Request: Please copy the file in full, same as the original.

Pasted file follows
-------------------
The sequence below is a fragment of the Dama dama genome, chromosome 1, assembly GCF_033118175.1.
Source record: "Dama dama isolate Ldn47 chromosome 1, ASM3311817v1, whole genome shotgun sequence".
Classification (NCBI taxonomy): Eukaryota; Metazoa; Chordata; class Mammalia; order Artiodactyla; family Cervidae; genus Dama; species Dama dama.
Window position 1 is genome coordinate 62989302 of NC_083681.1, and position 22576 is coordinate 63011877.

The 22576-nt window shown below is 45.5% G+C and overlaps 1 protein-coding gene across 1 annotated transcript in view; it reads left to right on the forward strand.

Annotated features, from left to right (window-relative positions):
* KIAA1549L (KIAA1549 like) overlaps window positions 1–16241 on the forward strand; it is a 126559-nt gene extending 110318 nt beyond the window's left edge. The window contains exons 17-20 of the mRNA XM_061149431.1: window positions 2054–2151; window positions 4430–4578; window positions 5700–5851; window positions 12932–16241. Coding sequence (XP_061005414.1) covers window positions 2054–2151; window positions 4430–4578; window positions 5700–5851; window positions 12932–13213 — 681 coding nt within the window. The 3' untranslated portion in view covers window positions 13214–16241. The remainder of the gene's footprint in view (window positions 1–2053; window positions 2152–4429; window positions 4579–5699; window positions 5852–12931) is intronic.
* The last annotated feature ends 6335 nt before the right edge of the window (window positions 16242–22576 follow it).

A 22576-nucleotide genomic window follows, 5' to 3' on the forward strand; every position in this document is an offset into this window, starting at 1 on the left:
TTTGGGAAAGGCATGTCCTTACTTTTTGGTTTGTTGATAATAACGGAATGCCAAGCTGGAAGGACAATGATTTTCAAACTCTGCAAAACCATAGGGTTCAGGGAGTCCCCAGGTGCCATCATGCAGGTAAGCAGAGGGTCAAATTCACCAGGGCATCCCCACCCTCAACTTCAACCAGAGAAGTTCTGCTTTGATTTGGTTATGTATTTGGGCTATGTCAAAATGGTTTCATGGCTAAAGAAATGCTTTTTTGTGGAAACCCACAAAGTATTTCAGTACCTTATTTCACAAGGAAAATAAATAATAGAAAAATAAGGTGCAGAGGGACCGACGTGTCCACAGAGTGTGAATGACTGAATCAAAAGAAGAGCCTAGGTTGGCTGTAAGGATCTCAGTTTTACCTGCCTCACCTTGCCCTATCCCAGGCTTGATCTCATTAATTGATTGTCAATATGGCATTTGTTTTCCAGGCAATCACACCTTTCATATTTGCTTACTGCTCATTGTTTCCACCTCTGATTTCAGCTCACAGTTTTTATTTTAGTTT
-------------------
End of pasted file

The sequence below is a fragment of the Dama dama genome, chromosome 1, assembly GCF_033118175.1.
Source record: "Dama dama isolate Ldn47 chromosome 1, ASM3311817v1, whole genome shotgun sequence".
Classification (NCBI taxonomy): Eukaryota; Metazoa; Chordata; class Mammalia; order Artiodactyla; family Cervidae; genus Dama; species Dama dama.
Window position 1 is genome coordinate 62989302 of NC_083681.1, and position 22576 is coordinate 63011877.

The 22576-nt window shown below is 45.5% G+C and overlaps 1 protein-coding gene across 1 annotated transcript in view; it reads left to right on the forward strand.

Annotated features, from left to right (window-relative positions):
* KIAA1549L (KIAA1549 like) overlaps window positions 1–16241 on the forward strand; it is a 126559-nt gene extending 110318 nt beyond the window's left edge. The window contains exons 17-20 of the mRNA XM_061149431.1: window positions 2054–2151; window positions 4430–4578; window positions 5700–5851; window positions 12932–16241. Coding sequence (XP_061005414.1) covers window positions 2054–2151; window positions 4430–4578; window positions 5700–5851; window positions 12932–13213 — 681 coding nt within the window. The 3' untranslated portion in view covers window positions 13214–16241. The remainder of the gene's footprint in view (window positions 1–2053; window positions 2152–4429; window positions 4579–5699; window positions 5852–12931) is intronic.
* The last annotated feature ends 6335 nt before the right edge of the window (window positions 16242–22576 follow it).

A 22576-nucleotide genomic window follows, 5' to 3' on the forward strand; every position in this document is an offset into this window, starting at 1 on the left:
TTTGGGAAAGGCATGTCCTTACTTTTTGGTTTGTTGATAATAACGGAATGCCAAGCTGGAAGGACAATGATTTTCAAACTCTGCAAAACCATAGGGTTCAGGGAGTCCCCAGGTGCCATCATGCAGGTAAGCAGAGGGTCAAATTCACCAGGGCATCCCCACCCTCAACTTCAACCAGAGAAGTTCTGCTTTGATTTGGTTATGTATTTGGGCTATGTCAAAATGGTTTCATGGCTAAAGAAATGCTTTTTTGTGGAAACCCACAAAGTATTTCAGTACCTTATTTCACAAGGAAAATAAATAATAGAAAAATAAGGTGCAGAGGGACCGACGTGTCCACAGAGTGTGAATGACTGAATCAAAAGAAGAGCCTAGGTTGGCTGTAAGGATCTCAGTTTTACCTGCCTCACCTTGCCCTATCCCAGGCTTGATCTCATTAATTGATTGTCAATATGGCATTTGTTTTCCAGGCAATCACACCTTTCATATTTGCTTACTGCTCATTGTTTCCACCTCTGATTTCAGCTCACAGTTTTTATTTTAGTTT